The case law bears out the conclusion that the scope of a member's vested right is defined by the terms of the promise. For example, the California Supreme Court has held that if a member's contribution rate under a pension plan is fixed and the pension plan does not give the plan sponsor the right to change the rate, any increase in that rate would constitute an impairment. See generally Allen v. City of Long Beach, 45 Cal. 2d 128 (1955); see also Abbott v. City of Los Angeles, 50 Cal. 2d 438, 451–53 (1958) (changes, including imposition of member contributions where plan provisions previously required full cost to be paid by employer, held invalid), Wisley v. City of San Diego, 188 Cal App. 2d 482, 486 (Ct. App. 1961) ("It is obvious that the increase in the percentage of the employee's contribution to the retirement fund is a detriment"). In contrast, where the plan terms state that a member's contribution rate is subject to adjustment based upon actuarial assumptions, an increase in the member's contribution rate attributable to changes in such actuarial assumptions is not an impairment. See Int'l Ass'n of Firefighters, 34 Cal. 3d at 300, 302–03; see also Pasadena Police Officers Ass'n, 147 Cal. App. 3d at 711 (because the authority of the retirement board to adopt and approve actuarial assumptions was a condition of entitlement to benefits at all times, the decision of the board in the exercise of that authority to use an assumption as to salary inflation in calculating contributions did not deprive members of vested rights); accord Walsh v. Board of Admin., 4 Cal. App. 4th 682, 700 (Ct. App. 1992) ("If the modification of Walsh's retirement benefits was consistent with the reservation of power to the Legislature, then it was valid regardless [of] whether the [retirement system] can be said to have granted contractual rights to members of the Legislature").

The Reasonable Modification Doctrine. Generally, a California public pension plan may be modified prior to an employee's retirement for the limited purpose of keeping the system sufficiently flexible to accommodate changing conditions so as to maintain the integrity of the system. Int'l Ass'n of Firefighters v. City of San Diego, 34 Cal. 3d at 300–01. Thus, modifications to public pension plans must be "reasonable" as determined under a two-part test. Under the first part, if the change results in disadvantages to a member, it must be accompanied by comparable, offsetting advantages. Miller, 18 Cal. 3d at 816. Under the second part, the modification of pension rights must bear some material relation to the theory of a pension system and its successful operation. Abbott, 50 Cal. 2d at 453. Courts have concluded that retirees, unlike active employees, are not subject to the reasonable modification doctrine. See Terry v. City of Berkeley, 41 Cal. 2d 698, 702–03 (1953); Claypool v. Wilson, 4 Cal. App. 4th 646, 664 (Ct. App. 1992).

Employers have been successful in applying this doctrine in only a handful of cases. In most cases, the courts have concluded that there were insufficient (if any) offsetting advantages to justify the change.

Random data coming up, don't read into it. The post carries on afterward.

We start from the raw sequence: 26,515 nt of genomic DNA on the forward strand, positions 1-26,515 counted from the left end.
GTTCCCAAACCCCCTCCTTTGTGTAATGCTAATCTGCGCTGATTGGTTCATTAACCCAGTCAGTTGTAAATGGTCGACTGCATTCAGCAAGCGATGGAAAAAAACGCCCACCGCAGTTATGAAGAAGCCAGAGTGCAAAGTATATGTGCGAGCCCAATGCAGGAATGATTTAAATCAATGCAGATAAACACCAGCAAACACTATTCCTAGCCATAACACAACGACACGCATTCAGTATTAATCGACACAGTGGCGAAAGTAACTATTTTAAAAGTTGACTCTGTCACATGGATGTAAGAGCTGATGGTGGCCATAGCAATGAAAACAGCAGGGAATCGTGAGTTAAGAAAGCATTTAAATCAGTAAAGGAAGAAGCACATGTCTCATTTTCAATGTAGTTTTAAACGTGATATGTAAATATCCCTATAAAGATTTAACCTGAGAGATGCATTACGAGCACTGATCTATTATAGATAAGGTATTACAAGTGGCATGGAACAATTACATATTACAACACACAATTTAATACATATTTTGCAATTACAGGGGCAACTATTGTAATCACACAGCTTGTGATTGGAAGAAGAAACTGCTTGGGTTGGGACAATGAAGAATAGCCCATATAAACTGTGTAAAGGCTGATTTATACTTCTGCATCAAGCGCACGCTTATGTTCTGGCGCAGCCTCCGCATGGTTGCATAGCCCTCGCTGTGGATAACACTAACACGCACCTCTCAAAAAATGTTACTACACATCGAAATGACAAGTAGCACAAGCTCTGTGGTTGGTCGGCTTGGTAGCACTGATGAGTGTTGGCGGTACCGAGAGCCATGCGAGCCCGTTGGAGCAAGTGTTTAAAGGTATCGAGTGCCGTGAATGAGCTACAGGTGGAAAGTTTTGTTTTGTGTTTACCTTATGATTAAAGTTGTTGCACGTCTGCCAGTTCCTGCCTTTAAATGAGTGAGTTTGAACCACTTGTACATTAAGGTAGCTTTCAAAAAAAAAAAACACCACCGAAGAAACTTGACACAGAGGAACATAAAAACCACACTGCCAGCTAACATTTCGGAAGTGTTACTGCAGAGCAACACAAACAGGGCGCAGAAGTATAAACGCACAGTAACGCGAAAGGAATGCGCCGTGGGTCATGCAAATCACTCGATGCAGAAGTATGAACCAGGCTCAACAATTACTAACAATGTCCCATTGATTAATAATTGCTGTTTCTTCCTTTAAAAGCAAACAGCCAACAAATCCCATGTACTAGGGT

Comparable Offsetting Advantages. In determining whether a disadvantage to employees is offset by a comparable new advantage, California courts focus on the particular employees who are disadvantaged and whether those employees tend to gain advantages from the proposed pension plan amendment. Abbott, 50 Cal. 2d at 453. Changing a public pension plan so that a person convicted of a felony would forfeit all pension rights was not "reasonable," according to the California Supreme Court, because forfeiture was a "detriment" without any corresponding advantages to the particular disadvantaged employee. Wallace v. Fresno, 42 Cal. 2d 180, 185–86 (1954).

Similarly, the "comparable new advantages" test was used to invalidate an increase in the employee contribution rate to a retirement system from 2 percent of salary to 10 percent. Allen v. City of Long Beach, 45 Cal. 2d at 130. The California Supreme Court ruled that the 8 percent increase constituted a substantial increase in the cost of pension protection to the affected employees without any corresponding increase in the amount of pension benefit payments. Id. at 131. In other words, when the employee's contribution rate is a fixed element of the pension system under the governing documents, the rate cannot be increased unless the employee receives comparable new advantages for making an increased contribution. Pasadena Police Officers Ass'n, 147 Cal. App. 3d at 702. On the other hand, a "comparable offsetting advantage" was found when the Public Employees' Retirement Law was changed to eliminate the ability of state employees to retire at age 55. See Amundsen v. PERS, 30 Cal. App. 3d 856, 859 (Ct. App. 1973). In Amundsen, a public employee who was on the verge of attaining age 55 filed suit, claiming his pension rights had been impaired because the new law required state employees to complete five years of service before retiring. Id. at 858. An offsetting comparable advantage was found by the court in upholding the new law because the amount of employee contributions was decreased and substantially higher pensions would be paid. Id. at 859.